The Trade and Investment Minister, Lord Green, urged South West businesses to look to exports for long term growth yesterday as it emerged the number engaged in international trade has remained static for the past five years.
Speaking to the Western Morning News ahead of his keynote speech at the Marine City Festival Business Expo Event on Plymouth Hoe, Lord Green said the region was behind the national average for exports and must look to the online world to remove the "obstacles" of our geographic position.
The former chairman of HSBC said he was working with banks to improve lending policies that many SMEs claim are hindering their ability to move into lucrative foreign markets.
Official statistics show the South West exported £3.1 billion of goods and services in the first quarter of this year – up £72 million on the same period in 2011 – and exports grew nearly nine per cent to £12.5 billion in the year to the end of March 2012.
However, although the region has 9.4 per cent of UK businesses it accounts for only 7.6 per cent of UK exports. The number of South West businesses engaged in international trade has remained static for the last five years, at 2.9 per cent.
Lord Green said: "I don't know enough about the South West in business terms to say why it is behind the national average, what I do know is that there's an opportunity here, particularly in the online world.
"Trading online has removed the need to be physically close to your market...the world opens up on your doorstep. I don't want to be naive about it and I do understand that if you're only a small business and have never done it before it is quite a daunting prospect to look overseas. But that way lies growth, that way lies the ability to create new jobs, and also that way lies fun. What company after company find is that it is exhilarating."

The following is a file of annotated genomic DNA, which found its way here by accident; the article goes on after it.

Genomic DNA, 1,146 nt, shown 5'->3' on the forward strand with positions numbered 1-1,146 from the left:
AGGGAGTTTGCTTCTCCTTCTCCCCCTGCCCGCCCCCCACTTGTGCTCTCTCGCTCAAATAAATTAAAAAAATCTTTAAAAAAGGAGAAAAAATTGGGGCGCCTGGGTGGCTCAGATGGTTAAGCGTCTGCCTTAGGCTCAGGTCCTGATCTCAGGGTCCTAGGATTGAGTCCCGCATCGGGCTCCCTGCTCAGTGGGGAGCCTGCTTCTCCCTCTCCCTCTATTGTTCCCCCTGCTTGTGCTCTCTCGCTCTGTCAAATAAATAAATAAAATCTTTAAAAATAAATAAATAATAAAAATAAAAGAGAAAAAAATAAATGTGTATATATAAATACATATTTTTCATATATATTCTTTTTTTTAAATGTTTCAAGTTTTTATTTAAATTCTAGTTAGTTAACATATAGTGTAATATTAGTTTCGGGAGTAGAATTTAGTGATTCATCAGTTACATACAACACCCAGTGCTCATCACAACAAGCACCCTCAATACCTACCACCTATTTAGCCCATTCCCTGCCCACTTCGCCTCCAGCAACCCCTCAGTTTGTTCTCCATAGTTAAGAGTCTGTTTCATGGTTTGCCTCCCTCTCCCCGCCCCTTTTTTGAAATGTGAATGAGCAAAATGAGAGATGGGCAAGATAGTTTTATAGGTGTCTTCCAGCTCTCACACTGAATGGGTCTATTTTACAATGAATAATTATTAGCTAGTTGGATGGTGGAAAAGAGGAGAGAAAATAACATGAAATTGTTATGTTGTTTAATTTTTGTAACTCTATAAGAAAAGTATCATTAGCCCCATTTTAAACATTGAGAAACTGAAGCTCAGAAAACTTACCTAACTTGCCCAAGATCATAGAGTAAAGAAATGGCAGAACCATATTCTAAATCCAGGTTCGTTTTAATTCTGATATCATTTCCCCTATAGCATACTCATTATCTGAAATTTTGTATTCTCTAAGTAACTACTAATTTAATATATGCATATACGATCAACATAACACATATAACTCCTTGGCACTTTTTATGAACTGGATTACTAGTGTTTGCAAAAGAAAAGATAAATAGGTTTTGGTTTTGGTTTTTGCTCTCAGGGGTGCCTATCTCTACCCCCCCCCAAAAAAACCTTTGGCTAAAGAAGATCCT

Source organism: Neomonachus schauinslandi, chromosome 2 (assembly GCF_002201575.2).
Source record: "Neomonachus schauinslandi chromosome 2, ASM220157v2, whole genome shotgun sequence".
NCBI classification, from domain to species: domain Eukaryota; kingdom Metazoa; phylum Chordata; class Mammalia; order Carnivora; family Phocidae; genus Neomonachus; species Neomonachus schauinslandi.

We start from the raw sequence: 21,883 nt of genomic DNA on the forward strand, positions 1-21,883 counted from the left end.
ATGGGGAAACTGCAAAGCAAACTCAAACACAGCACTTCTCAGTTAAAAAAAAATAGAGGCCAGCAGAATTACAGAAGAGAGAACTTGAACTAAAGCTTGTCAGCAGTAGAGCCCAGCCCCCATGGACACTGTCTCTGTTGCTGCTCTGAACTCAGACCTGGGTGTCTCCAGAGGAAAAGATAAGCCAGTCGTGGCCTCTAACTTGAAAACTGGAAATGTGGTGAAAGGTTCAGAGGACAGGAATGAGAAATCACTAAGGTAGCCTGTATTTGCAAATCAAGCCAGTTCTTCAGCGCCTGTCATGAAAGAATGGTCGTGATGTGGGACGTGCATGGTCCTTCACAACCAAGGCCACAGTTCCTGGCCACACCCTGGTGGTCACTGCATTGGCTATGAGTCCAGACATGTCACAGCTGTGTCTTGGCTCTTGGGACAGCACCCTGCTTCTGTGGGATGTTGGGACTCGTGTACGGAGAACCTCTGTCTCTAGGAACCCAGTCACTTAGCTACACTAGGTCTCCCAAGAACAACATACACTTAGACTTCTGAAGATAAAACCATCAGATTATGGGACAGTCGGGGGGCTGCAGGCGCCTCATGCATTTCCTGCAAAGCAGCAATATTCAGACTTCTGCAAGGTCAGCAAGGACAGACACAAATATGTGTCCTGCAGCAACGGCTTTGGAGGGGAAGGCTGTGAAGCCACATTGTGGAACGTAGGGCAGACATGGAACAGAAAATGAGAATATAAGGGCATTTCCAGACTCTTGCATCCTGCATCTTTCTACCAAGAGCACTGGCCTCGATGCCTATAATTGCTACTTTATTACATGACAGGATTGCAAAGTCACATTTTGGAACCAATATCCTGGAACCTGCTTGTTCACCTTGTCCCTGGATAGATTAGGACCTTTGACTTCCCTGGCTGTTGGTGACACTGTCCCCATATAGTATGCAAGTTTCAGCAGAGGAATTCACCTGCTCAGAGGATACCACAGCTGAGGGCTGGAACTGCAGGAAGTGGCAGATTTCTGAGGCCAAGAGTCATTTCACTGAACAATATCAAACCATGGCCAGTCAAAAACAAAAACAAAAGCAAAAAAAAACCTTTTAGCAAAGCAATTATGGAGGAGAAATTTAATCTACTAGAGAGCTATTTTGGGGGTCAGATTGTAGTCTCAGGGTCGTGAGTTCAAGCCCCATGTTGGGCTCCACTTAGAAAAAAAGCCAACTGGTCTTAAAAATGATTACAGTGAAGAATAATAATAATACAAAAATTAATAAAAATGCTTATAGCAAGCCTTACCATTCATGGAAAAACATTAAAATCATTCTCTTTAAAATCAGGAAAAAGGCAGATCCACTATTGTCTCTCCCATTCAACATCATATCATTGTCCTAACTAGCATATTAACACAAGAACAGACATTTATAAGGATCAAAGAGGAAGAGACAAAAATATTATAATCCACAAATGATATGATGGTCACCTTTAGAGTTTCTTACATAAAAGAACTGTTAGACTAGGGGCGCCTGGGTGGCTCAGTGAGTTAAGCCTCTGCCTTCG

Asked whether transport issues including the loss of Plymouth's airport could be proving a barrier to Westcountry firms' export aspirations, he said: "There are some real facts of geography and the proposition is not going to be exactly the same as other parts of the country, but the South West has some things to offer that the South East does not. You've got to look at what you have and make the best of that.
"There are distinctive characteristics of the region that can be showcased very effectively for foreign investors."
Lord Green said currently 60 per cent of exports from the South West go to the EU, higher than the national average of around 50 per cent. He added: "That's not necessarily a good or bad thing, but the big growth markets are further afield." He pointed to the need to tap into opportunities in Asia, Eastern Europe, the Baltic States and Latin America.
The Minister said that as well as driving growth, there was "strong evidence" that joining the export market leads to increased efficiency, with businesses on average reporting a 30 per cent improvement within the first couple of years. During his time in Plymouth, Lord Green visited Kawasaki and Princess Yachts, also dining with members of the city's Growth Acceleration and Investment Network (GAIN).
He praised the initiative, saying it was a "shining example" of what is needed around the country.